At the Senate Committee hearing, Sitting Bull is upset with Buffalo Bill that the Great Father (the president) did not come himself and sent stupid men instead. Buffalo Bill sees a fundamental, cultural misunderstanding between Sitting Bull's Indians and the senators. He tries to explain the Indian point of view to the senators: that plowing land to farm is harmful to their sacred earth and land ownership is a concept that does not exist in Indian culture. Senator Logan invites Sitting Bull to speak, and Sitting Bull tells them of the depravation his people are experiencing. He says he wants to live as white people do since the old way of life is gone. This stuns his Indians, but he continues by asking the senators to send enough animals, tools, and other material items for them to set up life as farmers. On the surface his demands are not unreasonable because he is only asking for what white people have, but his request is so enormous that it underlines how little the Indians have by comparison. Sitting Bull is also insulted that the senators do not recognize his authority as chief. Senator Logan belittles Sitting Bull, denies him any further speech before the committee, and closes the hearing for the day. Sitting Bull gets in the last word: "If a man is the chief of a great people, and has lived only for those people, and has done many great things for them, of course he should be proud!"
In a saloon full of cowboys, Jesse James is singing a song about a dead man. Buffalo Bill enters, asking for Wild Bill Hickok. Suddenly Buffalo Bill is involved in a stand-off against Billy the Kid and Jesse James. Hickok enters and he and Buffalo Bill go off to a corner to talk in private. Buffalo Bill is consumed with guilt for killing the buffalo and driving the Indians to starvation. But he does not believe he is responsible because he was only doing his job, while working for the government. He tells Hickok that Sitting Bull's Senate Committee hearing went poorly, and the government had Sitting Bull murdered. Buffalo Bill wants Hickok's help to know who he is so that he does not die wrong, in the middle of his show. Hickok calls forth a group of Buffalo Bill look-alikes. Buffalo Bill tries to shoot them down and begs for the show to close, but the Voice says, "Not yet " and reports that the rest of Sitting Bull's tribe were also murdered.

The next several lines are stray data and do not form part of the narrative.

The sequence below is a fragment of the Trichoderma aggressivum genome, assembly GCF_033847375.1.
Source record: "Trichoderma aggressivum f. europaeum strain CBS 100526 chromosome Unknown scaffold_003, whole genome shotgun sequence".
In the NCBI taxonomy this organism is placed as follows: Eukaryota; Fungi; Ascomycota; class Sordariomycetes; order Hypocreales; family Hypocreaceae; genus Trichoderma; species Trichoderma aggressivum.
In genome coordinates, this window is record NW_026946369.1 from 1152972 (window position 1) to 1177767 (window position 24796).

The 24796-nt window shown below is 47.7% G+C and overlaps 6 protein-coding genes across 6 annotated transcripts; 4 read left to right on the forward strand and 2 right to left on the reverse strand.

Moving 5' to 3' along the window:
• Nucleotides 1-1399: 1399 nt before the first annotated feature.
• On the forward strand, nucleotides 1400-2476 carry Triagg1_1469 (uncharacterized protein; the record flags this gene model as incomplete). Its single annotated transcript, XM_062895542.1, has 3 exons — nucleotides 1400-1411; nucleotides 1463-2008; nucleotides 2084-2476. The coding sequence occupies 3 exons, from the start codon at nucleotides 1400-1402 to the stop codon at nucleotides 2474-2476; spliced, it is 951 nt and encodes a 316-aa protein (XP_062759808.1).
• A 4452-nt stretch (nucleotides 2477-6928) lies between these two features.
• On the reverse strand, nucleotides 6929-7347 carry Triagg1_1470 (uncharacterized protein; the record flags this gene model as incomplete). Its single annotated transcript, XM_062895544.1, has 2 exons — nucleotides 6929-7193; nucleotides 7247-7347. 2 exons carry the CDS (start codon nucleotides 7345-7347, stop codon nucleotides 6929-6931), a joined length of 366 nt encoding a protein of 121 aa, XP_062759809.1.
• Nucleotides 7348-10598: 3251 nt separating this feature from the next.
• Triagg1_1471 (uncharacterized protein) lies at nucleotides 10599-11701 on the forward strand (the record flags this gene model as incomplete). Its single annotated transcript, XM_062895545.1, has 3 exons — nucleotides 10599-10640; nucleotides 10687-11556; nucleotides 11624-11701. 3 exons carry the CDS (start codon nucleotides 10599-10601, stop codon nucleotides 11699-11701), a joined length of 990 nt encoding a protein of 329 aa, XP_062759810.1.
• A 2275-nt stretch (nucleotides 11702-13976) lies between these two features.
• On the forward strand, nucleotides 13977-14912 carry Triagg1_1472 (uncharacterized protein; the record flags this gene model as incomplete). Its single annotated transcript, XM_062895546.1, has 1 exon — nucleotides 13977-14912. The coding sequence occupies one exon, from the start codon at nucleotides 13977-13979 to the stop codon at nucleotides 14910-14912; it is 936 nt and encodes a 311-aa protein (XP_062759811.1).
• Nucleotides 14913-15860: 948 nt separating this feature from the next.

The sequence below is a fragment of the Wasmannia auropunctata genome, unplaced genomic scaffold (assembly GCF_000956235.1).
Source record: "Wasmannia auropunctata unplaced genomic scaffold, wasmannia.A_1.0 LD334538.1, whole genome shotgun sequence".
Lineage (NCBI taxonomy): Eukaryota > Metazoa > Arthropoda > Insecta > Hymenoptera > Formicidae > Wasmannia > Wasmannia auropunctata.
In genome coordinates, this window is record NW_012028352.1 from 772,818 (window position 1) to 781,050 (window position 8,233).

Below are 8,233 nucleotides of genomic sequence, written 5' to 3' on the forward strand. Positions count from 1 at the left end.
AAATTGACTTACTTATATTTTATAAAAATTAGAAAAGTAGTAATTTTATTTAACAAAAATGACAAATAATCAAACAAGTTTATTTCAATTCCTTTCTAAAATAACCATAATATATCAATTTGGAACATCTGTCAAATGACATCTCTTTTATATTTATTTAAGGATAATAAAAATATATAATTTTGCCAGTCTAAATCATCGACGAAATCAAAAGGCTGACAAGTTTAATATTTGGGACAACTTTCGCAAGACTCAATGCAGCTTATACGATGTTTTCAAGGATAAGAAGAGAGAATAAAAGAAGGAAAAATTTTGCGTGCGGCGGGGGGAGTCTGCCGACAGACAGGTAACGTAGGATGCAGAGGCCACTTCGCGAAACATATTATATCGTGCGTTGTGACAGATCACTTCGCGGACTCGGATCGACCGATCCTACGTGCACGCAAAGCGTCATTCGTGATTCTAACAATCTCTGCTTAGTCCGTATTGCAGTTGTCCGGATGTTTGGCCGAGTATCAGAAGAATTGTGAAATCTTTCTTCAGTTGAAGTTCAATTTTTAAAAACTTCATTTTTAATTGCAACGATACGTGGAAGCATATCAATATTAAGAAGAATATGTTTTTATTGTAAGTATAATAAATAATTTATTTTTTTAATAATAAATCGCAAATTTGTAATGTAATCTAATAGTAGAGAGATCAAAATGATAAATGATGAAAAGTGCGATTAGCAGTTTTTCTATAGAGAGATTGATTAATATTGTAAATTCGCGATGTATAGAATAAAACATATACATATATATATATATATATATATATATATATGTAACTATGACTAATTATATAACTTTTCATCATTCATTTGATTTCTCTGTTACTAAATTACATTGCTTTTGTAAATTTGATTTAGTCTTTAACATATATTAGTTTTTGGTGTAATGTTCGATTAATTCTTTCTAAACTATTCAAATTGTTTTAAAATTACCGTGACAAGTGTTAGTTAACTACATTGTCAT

The bodies of Indians lay in heaps in the center of the stage. Colonel Forsyth tells two reporters that he and his men wiped out all the Indians in this Page 154 | Top of Article tribe, making up for Custer's slaughter. He describes it as "an overwhelming victory" and an end to the "Indian Wars," although some call it a massacre. The colonel, his lieutenant, and the two reporters leave for the barracks, and Buffalo Bill stays behind to honor Sitting Bull. Sitting Bull's ghost appears, and Buffalo Bill yells at him for not listening. Sitting Bull points out that although Buffalo Bill was trying to help the Indians with his Wild West Show, he was also exploiting and humiliating them. Buffalo Bill reiterates his fear of dying in the middle of his show. Sitting Bull, just before he leaves, tells Buffalo Bill "how terrible it would be if we finally owe to the white man not only our destruction, but also our glory." Alone with the Voice, Buffalo Bill is excited to almost be done. He delivers a prepared speech about how Indian tribes across the United States were decimated by the government in various ways, but his speech is sympathetic to the government's position. While he is speaking, the dead Indians rise and surround him. Other Indians appear onstage as well. Individual Indians announce their names and that they are dying while Buffalo Bill is speaking. Buffalo Bill denounces any responsibility on his part or the government's for the termination of the Indian way of life. He cuts himself short and pulls Indian artifacts out of his bag and shows them to the audience. Buffalo Bill sits by his display of trinkets and falls silent. Chief Joseph repeats his surrender speech. The stage gradually fades to dark and then comes back to full light with the Roughriders circling. Buffalo Bill enters on a white stallion. Indians lurk in the shadows and move toward him as the lights fade again. When lights are restored, the stage is set with three glass boxes as seen at the beginning of the play.